US Secretary of State Mike Pompeo revealed Monday that all Iraqi leaders have informed him of what he described as special councils because they support the American military presence in their country, despite public calls for the departure of American soldiers from Iraq.
Pompeo, whose ministry often refuses to release details of his contacts, said what he had heard during talks with nearly 50 Iraqi officials since early January ran counter to what they publicly announced.
In response to a question during a symposium at Stanford University, the US minister said, “They will not say this publicly. But they in private councils all welcome the presence of America there and its anti-terrorist campaign.” Pompeo stressed that American soldiers are working to ensure that the Islamic State does not return and “provide the Iraqis with an opportunity to gain the sovereignty and independence that most Iraqis want.”
At the colloquium in which former Secretary of State Condoleezza Rice participated, Pompeo said he had spoken to leaders of all affiliations in Iraq, including Shiite leaders.
But the US secretary also indicated that the United States will work with Iraqi leaders to “determine the most appropriate place” for the deployment of American forces in the country, and Pompeo added, “In the end, a solution will be found to put our forces inside Iraq and we will work with the elected leaders in Iraq to determine the location.” the appropriate”.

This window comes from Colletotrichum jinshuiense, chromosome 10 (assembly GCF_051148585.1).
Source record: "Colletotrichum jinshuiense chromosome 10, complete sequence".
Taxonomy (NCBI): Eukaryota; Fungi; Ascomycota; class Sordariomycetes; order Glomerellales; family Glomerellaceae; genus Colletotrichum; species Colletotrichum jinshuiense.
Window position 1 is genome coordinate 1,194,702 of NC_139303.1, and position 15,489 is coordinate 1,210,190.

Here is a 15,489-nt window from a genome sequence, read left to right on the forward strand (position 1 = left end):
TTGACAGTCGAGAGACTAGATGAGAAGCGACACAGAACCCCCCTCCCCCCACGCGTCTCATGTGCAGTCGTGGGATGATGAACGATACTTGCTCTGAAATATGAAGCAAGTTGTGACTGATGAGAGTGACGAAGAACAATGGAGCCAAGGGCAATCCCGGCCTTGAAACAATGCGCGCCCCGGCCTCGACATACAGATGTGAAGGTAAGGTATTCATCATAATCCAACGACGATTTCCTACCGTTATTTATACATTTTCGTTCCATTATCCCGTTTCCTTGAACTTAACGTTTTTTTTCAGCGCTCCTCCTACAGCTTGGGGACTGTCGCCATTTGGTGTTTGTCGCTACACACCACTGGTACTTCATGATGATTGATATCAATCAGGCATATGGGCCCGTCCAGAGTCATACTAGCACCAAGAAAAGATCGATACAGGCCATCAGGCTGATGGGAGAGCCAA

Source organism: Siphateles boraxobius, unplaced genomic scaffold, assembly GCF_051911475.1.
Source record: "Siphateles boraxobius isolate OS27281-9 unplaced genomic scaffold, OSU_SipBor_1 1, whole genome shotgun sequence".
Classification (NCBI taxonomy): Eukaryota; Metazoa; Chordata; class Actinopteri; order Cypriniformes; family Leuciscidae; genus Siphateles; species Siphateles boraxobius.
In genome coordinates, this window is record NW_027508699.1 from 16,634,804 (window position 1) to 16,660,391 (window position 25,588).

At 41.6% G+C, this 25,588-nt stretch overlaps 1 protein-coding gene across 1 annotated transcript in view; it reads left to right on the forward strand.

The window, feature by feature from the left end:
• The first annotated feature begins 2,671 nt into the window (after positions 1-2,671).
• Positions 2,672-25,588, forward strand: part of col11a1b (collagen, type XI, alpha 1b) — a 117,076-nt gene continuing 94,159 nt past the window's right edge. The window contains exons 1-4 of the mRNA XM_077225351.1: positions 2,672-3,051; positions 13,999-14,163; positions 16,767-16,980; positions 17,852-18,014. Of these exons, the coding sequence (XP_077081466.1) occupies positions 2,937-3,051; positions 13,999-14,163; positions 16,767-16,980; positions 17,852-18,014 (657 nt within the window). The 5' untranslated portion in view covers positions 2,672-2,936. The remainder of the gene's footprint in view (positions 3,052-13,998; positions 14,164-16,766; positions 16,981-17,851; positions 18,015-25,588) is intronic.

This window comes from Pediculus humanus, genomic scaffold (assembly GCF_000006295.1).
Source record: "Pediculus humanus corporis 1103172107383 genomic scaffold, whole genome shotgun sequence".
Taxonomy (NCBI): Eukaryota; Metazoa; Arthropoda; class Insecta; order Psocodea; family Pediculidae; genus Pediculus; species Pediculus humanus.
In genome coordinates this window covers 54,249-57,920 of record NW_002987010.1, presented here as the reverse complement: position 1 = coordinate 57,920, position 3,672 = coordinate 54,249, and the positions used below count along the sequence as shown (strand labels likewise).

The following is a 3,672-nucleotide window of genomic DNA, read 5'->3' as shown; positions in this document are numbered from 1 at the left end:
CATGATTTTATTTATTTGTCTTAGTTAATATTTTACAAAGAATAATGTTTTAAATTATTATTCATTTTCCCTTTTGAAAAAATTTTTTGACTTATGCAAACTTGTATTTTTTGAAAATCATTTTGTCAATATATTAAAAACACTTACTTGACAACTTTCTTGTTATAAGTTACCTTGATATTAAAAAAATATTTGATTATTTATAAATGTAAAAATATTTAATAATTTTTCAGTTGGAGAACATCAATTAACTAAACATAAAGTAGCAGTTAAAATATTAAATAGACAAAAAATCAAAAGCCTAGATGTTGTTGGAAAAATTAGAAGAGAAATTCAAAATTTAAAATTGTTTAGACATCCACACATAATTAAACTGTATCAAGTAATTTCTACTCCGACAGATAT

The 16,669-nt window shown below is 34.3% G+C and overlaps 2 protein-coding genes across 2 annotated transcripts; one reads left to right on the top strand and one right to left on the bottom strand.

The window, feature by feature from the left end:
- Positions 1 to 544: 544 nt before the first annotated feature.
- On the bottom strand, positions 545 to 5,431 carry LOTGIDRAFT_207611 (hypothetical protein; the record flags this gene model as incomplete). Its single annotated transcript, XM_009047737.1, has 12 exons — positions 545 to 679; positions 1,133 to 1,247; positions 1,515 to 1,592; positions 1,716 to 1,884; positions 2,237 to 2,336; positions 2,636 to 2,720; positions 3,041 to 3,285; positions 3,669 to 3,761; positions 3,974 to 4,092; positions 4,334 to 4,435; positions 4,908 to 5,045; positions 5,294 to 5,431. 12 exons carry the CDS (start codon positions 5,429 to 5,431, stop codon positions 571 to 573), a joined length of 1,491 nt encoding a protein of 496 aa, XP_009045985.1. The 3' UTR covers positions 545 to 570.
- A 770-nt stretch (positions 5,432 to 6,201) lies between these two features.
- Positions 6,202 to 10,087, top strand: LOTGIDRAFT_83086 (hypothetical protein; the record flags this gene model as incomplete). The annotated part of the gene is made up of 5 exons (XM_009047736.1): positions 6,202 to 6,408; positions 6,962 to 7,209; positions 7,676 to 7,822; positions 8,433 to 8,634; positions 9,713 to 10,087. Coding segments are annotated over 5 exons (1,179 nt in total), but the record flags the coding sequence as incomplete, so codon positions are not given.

Last week, the Iraqi parliament voted on a resolution demanding to “end the presence” of foreign forces in the country, after the air strike in which the commander of the Qods Force in the Iranian Revolutionary Guard, General Qassem Soleimani, and Abu Mahdi al-Muhandis, deputy head of the Iraqi Popular Mobilization Authority, were killed near Baghdad.
Suleimani was assassinated by the United States on January 3, after a series of missile attacks targeting the American army and an attempt by demonstrators from pro-Iranian factions to storm the US embassy in Baghdad.
US President Donald Trump has threatened to impose economic sanctions on Iraq if his authorities decide to remove the 5,200 US soldiers.
Last week, the US Secretary of State rejected an invitation extended to him by resigned Iraqi Prime Minister Adel Abdul-Mahdi to send a delegation to discuss withdrawing American soldiers from Iraq.
A tour of Ein al-Assad base
Meanwhile, the American forces in Iraq organized a tour for a number of media outlets and news agencies at “Ein al-Assad Base” days after being subjected to an Iranian missile strike that caused material damage without human casualties.
The American “CNN” station quoted soldiers as saying that they had received signals of an imminent attack, and they moved quickly towards the hideouts established during the era of the late Iraqi President Saddam Hussein, while a few soldiers were evacuated from Al Qaeda.
The US forces said they were not sure of the ability of the Al Qaeda hideouts to withstand Iranian missiles. The missiles hit the soldiers’ homes and other facilities, according to the photos. American soldiers began to immediately remove the effects of the destruction, and rearrange the situation inside the base.